As you inevitably consume the news cycle (and try not to get consumed by it), keep this in mind: Nearly 60% of people who have abortions are already parents. This statistic challenges anti-choice portrayals about who has abortions, and it also prompts the question: what do we know about the children of women who have had abortions? And conversely, what about the kids born to women who weren’t able to access abortion?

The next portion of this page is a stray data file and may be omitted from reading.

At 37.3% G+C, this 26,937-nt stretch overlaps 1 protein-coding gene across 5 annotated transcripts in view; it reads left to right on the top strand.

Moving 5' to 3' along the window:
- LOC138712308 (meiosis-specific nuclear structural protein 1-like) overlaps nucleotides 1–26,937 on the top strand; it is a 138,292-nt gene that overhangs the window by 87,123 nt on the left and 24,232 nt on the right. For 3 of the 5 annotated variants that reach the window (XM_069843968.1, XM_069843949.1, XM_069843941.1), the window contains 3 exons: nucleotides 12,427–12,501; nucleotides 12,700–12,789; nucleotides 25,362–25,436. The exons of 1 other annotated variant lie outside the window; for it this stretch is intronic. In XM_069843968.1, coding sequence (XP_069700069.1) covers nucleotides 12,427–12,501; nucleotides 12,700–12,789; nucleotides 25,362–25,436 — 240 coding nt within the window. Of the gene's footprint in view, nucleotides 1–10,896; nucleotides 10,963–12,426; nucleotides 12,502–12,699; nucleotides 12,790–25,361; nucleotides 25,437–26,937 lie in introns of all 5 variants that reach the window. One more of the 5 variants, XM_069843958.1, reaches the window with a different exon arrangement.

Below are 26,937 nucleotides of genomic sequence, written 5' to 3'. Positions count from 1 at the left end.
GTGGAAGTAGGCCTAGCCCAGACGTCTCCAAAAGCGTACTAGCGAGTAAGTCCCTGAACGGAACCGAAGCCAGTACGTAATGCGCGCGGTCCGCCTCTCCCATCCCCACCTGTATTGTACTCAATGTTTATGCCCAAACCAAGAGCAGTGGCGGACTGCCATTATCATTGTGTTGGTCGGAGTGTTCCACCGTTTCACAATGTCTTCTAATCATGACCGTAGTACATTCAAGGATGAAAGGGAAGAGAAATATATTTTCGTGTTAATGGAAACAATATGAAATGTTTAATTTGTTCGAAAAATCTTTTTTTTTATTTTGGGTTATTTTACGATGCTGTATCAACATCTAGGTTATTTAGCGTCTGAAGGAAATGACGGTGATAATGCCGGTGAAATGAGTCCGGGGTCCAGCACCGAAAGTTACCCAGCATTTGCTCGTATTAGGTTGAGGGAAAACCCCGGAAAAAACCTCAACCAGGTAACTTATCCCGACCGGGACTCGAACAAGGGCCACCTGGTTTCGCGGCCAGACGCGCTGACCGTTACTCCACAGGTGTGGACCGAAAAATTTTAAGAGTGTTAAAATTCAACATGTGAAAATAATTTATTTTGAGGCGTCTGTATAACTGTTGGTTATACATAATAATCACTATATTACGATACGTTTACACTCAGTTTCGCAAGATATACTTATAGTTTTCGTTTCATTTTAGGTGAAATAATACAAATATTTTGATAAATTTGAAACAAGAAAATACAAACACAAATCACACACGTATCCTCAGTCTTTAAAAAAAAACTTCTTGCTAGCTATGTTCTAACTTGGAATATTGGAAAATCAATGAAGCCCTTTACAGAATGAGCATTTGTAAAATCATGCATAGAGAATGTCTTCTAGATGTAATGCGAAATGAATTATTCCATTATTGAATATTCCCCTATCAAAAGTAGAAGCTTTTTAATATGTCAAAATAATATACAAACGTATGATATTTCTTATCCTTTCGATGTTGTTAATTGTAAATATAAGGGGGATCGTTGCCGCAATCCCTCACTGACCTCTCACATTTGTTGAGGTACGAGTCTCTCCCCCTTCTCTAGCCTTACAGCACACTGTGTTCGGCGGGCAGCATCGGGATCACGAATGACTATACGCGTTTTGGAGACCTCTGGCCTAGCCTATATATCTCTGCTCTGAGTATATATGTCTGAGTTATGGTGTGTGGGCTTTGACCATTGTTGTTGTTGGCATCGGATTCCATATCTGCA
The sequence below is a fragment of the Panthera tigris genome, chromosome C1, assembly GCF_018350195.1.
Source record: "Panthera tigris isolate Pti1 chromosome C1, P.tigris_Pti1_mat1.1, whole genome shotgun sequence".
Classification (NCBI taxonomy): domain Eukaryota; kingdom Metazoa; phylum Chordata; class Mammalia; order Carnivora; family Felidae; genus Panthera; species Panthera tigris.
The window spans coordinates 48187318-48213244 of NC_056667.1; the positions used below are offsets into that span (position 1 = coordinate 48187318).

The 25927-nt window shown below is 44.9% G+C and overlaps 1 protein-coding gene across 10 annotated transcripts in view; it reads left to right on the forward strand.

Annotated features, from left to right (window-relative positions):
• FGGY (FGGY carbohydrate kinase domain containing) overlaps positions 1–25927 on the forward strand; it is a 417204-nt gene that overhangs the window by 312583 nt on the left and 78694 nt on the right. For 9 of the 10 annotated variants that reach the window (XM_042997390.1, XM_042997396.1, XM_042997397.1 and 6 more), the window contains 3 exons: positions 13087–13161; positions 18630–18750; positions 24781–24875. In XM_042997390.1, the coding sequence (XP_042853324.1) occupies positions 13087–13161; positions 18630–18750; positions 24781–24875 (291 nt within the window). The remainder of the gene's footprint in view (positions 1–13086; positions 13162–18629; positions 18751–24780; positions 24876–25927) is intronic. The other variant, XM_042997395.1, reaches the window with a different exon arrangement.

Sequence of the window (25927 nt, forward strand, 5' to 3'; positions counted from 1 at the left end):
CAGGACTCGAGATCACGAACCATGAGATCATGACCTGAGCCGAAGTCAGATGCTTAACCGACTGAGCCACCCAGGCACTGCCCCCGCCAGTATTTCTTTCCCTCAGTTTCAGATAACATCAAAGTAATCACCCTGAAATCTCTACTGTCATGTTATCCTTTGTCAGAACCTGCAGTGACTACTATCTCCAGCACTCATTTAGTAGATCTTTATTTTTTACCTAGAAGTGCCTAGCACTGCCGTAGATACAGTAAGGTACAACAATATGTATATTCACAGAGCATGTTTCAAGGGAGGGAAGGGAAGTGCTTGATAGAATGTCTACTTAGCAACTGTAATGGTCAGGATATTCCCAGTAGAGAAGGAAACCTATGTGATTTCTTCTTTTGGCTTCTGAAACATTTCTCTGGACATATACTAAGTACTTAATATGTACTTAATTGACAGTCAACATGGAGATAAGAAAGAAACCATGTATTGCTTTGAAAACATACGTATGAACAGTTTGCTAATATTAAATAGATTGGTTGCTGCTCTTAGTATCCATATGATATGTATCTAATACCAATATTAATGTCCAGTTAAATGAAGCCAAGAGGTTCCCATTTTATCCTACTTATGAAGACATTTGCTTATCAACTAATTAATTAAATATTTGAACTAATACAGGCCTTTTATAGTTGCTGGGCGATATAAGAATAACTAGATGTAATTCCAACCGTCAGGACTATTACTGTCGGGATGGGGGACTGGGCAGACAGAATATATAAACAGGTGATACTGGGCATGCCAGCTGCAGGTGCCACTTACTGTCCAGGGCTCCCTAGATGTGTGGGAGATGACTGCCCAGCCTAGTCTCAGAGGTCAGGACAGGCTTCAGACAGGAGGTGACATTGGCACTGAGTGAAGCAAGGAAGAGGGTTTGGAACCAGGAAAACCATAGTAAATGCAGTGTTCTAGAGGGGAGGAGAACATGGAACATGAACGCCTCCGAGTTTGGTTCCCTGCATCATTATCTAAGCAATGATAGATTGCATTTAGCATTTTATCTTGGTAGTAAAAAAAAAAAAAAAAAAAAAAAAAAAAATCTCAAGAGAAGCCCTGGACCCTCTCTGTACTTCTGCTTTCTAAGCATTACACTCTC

In 2016, Advancing New Standards in Reproductive Health (ANSIRH) released the results of the Turnaway Study. All of the 1,000 women who participated in the study were seeking abortion, but only some were able to access them. Those who were denied abortion care indicated decreased states of mental health, including the presence of anxiety and depression. The women who were able to get the abortion care they sought had positive mental health outcomes. In short, getting an abortion didn’t negatively impact subjects’ mental health, but if a woman couldn’t get the abortion she wanted, her mental health did suffer. (If you’re keeping track, that’s a direct refutation of the anti-choice claim that abortion causes harm to women’s mental health).